I ate matzah in a remote village with black Jews who were thrilled to see an Israelite. And I taught them Israeli folk dances.
I did the second seder with an even bigger Jewish community, and got to see some friends from Israel. Noticing the seder was being conducted with a microphone, I decided it was safe to take pictures. Rummaging through my bag, however, I discovered my camera had been stolen.
I was going to camp out because they wanted to charge a ridiculous amount to sleep in the guesthouse (well, 25 bucks, but by Ugandan standards that’s a fortune), but I didn’t have a sleeping bag.
But my friends had sleeping bags, so I was all set!
But then I remembered I’d been itching like crazy, and even though I couldn’t find any lice, I couldn’t be sure, and didn’t want my friends to get lice because of me. So I was going to sleep outside with no sleeping bag (and no camera) on a surprisingly cold night of the seder.
Then my Dad called, but couldn’t talk because he was golfing. So he passed the phone to my brother, who also couldn’t talk, because he was golfing.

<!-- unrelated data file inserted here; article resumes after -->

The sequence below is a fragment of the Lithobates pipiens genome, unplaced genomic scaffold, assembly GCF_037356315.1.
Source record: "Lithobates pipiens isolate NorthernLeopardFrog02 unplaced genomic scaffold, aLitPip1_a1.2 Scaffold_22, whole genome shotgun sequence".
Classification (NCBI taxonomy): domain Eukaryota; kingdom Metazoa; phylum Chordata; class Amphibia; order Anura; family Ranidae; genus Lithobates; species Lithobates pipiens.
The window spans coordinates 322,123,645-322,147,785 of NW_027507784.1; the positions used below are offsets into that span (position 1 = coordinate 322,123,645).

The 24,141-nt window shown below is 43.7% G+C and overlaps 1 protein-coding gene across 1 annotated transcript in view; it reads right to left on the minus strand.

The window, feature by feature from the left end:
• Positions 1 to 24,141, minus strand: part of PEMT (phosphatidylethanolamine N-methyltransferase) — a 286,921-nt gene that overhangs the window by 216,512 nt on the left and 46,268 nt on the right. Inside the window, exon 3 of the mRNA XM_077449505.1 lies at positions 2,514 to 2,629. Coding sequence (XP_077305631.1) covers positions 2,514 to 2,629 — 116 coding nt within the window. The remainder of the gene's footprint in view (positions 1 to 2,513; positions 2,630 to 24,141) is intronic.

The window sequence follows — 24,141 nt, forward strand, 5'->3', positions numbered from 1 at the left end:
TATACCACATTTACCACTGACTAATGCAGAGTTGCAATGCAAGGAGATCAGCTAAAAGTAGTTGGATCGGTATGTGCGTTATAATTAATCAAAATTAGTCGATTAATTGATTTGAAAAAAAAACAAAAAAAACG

That’s when I decided these 25 dollars would be going on my parents’ tab, and moved myself inside.
The next day I went to Sipi Falls- three incredible and tall waterfalls near Mbale. They were absolutely spectacular.
On the way back I looked through my bag again. This time, I discovered, I had no Ipod. Does insurance cover this shit??
I went to a crazily intense boxing session in the heart of Kampala, and then ate Indian food with a new friend.
I got back home after four gross, sweaty days of wearing the same thing, to no electricity, no plain yogurt (a real catastrophe) and a cold shower. And lice.
There’s no such thing as a free seder.